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State Purchasing

The legislature has enacted laws that state agencies must follow when purchasing goods and services.

The Department of Administration has overall responsibility for state contracts for purchases of goods and services.

In some cases, the department purchases goods and services and sells them to state agencies. For some goods and services, the department enters into a master contract from a vendor, and allows agencies to buy the goods and services from this master contract. In other cases, the department delegates the contracting authority to individual agencies. Department of Administration authority generally does not apply to the Minnesota State Colleges and Universities (MnSCU) system. Minn. Stat., sec. 16C.03.

Most agency purchases are based on "best value."

The determination of "best value" includes price, but may also include other considerations, such as quality and vendor performance. If criteria other than price are used, the contracting agency must state the relative importance of price and other factors. Minn. Stat., sec. 16C.03.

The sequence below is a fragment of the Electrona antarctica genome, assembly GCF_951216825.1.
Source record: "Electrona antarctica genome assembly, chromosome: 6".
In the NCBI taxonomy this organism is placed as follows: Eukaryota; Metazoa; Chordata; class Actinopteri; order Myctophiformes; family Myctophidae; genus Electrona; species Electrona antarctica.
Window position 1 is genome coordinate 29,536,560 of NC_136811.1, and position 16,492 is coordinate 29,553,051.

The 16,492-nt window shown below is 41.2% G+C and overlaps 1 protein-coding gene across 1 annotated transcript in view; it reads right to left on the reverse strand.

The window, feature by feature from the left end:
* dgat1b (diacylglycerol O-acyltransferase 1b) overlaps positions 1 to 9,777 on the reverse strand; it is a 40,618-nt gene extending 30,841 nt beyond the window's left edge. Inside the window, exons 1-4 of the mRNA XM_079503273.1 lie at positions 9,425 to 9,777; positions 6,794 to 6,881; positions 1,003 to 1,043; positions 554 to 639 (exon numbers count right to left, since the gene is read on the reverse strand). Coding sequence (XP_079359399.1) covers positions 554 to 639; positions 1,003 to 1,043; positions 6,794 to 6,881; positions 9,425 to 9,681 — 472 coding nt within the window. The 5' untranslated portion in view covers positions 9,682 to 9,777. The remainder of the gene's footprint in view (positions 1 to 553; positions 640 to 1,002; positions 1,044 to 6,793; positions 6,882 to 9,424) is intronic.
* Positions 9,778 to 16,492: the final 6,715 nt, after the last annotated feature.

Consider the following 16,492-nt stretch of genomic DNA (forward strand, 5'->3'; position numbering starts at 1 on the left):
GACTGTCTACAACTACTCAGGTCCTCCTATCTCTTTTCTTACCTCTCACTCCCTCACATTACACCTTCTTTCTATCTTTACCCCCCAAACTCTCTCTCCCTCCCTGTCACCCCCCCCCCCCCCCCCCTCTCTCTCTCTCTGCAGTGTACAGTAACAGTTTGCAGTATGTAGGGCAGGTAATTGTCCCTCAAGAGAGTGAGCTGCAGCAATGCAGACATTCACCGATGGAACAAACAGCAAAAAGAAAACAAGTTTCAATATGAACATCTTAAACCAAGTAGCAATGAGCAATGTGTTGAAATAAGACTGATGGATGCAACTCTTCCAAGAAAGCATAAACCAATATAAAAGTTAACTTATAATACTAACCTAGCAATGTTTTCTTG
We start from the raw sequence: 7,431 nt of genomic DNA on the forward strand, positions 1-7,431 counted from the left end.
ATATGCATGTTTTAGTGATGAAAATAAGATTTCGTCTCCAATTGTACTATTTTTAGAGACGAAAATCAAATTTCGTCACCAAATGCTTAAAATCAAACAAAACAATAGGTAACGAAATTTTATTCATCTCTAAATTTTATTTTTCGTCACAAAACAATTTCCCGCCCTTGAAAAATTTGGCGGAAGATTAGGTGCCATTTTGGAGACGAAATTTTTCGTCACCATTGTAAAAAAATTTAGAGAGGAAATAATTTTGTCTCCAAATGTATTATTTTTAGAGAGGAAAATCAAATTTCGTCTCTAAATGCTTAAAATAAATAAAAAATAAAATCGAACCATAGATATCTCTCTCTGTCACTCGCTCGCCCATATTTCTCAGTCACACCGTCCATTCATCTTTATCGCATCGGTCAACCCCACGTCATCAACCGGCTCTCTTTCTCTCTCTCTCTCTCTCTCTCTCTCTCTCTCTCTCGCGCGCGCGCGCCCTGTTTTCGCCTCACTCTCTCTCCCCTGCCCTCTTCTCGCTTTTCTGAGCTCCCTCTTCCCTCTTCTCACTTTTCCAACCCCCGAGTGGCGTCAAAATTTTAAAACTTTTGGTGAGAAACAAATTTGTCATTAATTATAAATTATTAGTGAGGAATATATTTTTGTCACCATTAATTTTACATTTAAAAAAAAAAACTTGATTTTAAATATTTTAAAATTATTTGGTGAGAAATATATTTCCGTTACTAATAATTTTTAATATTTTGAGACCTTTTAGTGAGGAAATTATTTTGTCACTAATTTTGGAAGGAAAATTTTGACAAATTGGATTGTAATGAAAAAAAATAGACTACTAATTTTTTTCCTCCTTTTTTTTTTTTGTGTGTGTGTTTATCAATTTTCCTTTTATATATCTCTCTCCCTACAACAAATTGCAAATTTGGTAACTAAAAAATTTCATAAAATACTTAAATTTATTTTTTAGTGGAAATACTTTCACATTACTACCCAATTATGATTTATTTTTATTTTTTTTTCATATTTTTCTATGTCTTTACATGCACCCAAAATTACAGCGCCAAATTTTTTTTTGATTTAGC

A formal sealed bid process is used to acquire most goods and services estimated at more than $50,000 ($100,000 for the Department of Transportation). Purchases of less than these amounts may be made without receiving sealed bids. Minn. Stat., sec. 16C.06.

There are separate laws governing state building and construction contracts. These contracts may be based on best value or may be awarded to the "lowest responsible bidder." Minn. Stat., sec. 16C.26.

State law provides certain bid preferences that can modify the determination of who is the lowest bidder on a contract.

The Commissioner of Administration may award up to a 6 percent preference in the amount bid for specified goods or services to small targeted group businesses, businesses owned by veterans, or to businesses located in economically disadvantaged areas. More detailed information about this program, including which businesses are eligible for the preference, can be found through the Materials Management Division of the Department of Administration.

Different laws apply to state agency contracts for professional or consultant services.

In contracts for professional or technical services the law requires that reasonable notice be given of the availability of the contract. Generally, these contracts are not based on sealed bids, and an agency is free to negotiate with potential contractors.

There are other requirements that apply to most professional/technical service contracts. For example, the agency must determine that no current state employee is able and available to perform the services, and that the normal competitive bidding mechanisms will not provide for adequate performance of the services. Minn. Stat., sec. 16C.08.

October 2012

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